Rights group: At least 21 civilians killed in Cameroon

Human Rights Watch accuses government forces and Fulani herders of February killings in English-speaking region.

    Members of the Cameroonian Gendarmerie patrol Omar Bongo Square of Cameroon's majority anglophone South West province [File: Marco Longari/AFP]
    Members of the Cameroonian Gendarmerie patrol Omar Bongo Square of Cameroon's majority anglophone South West province [File: Marco Longari/AFP]

    Human Rights Watch has accused Cameroon's armed forces of taking part in the killing of at least 21 civilians this month in a region where troops are battling anglophone separatists.

    In a statement on Tuesday, the US-based rights group said 13 children and one pregnant woman were killed by government forces and armed Fulani herders in Ngarbuh village on February 14.

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    They also burned five homes, pillaged a large number of other properties and beat residents, HRW reported.

    "The killings were so outrageous, the abuses so blatant and evidence so damming. The killings were deliberate and were aimed at punishing the population suspected of harbouring and collaborating with the separatists," said Ilaria Allegrozzi, HRW's senior Africa researcher.

    "The gruesome killings of civilians, including children, are egregious crimes that should be effectively and independently investigated, and those responsible should be brought to justice."

    The incident occurred in a remote part of the Northwest region - one of two English-speaking regions gripped by conflict sparked by demands for independence from majority-Francophone Cameroon.

    The army says there were only five civilian deaths, which it said happened when fuel containers exploded in a firefight.

    The government has denied what it called "outrageous and misleading allegations".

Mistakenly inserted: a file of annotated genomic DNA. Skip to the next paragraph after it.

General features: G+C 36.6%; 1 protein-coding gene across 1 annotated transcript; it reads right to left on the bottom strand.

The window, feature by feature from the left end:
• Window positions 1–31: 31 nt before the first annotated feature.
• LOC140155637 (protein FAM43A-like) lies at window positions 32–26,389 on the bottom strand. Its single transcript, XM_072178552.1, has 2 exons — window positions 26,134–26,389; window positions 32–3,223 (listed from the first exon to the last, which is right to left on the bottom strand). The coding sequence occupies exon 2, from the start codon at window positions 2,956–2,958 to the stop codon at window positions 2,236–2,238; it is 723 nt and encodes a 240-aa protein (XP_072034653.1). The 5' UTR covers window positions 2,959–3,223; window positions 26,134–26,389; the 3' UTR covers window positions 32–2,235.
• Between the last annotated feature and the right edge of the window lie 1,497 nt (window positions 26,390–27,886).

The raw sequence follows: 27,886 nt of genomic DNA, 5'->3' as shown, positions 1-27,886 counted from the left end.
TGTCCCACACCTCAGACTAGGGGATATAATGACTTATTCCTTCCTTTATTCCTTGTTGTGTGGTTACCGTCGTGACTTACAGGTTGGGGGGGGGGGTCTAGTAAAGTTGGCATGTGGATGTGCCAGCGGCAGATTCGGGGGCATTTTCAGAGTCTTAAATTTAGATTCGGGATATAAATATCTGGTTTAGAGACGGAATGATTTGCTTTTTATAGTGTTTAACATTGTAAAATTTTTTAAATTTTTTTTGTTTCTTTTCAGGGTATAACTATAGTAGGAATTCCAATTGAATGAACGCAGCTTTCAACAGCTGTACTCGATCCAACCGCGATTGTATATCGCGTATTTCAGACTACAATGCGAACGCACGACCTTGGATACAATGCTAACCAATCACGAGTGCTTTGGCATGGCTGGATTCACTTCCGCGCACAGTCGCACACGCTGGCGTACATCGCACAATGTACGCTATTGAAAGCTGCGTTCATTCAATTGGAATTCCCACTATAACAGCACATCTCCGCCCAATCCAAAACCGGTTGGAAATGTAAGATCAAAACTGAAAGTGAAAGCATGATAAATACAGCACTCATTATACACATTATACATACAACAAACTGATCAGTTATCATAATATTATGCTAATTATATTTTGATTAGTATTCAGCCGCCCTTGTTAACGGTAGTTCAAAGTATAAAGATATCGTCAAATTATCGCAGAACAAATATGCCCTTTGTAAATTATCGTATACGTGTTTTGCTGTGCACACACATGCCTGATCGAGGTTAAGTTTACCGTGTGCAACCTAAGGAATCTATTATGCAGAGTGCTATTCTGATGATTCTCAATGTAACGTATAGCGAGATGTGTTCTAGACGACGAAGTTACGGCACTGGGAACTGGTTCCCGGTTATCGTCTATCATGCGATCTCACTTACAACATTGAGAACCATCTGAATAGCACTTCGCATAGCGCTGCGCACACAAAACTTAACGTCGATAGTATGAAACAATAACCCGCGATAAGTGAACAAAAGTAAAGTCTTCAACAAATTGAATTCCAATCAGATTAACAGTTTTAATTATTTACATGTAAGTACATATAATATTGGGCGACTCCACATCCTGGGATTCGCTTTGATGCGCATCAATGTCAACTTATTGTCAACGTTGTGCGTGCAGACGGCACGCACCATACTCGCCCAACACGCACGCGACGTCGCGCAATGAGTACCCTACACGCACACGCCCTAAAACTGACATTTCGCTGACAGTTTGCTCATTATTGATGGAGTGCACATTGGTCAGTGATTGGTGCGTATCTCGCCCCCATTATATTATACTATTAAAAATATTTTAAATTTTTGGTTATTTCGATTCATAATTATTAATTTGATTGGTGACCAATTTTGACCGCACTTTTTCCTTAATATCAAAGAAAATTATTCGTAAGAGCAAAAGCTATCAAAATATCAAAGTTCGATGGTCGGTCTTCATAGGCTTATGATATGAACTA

'Maximum pressure'

    On Monday, hundreds of pro-government demonstrators, holding placards and chanting slogans, gathered outside the French embassy in Cameroon to protest against what they described as Paris's intervention in the country's affairs.

    This came after remarks by French President Emmanuel Macron on Saturday that he would put "maximum pressure" on Cameroonian President Paul Biya over separatist conflicts in Cameroon's English-speaking regions.

    "I am putting maximum pressure on [Cameroon's President] Paul Biya so that he deals with the crisis in the anglophone regions and that he treats the political opposition with respect and he eventually freed opposition leader Maurice Kamto," Macron said in a widely shared video on social media

    "We are seeing that the situation is deteriorating and I will call him so that the intolerable situation ceases."

    Angered by Macron's remarks, one protester in the capital Yaounde said: "Who is this young 40-year-old who is trying to teach a lesson to our old president? Look what they have done to Libya, Ivory Coast and Mali ... They are not going to mess with us."

    English speakers account for nearly one-fifth of Cameroon's population of 24 million, who are majority French-speaking.

    Years of grievances at perceived discrimination against English-speakers snowballed into a declaration of independence in the anglophone regions in October 2017, which was followed by a government crackdown.

    The declaration has not been recognised internationally and Biya, in power for 37 of his 87 years, has refused demands to return to a federal system.

    However, the government has lately decentralised some of its powers after a "national dialogue" on the anglophone crisis which was boycotted by the separatists.

    More than 3,000 people have died and at least 700,000 have fled their homes in the nearly 29-month-old unrest. Rights monitors say abuses have been committed by both sides.

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    SOURCE: Al Jazeera and news agencies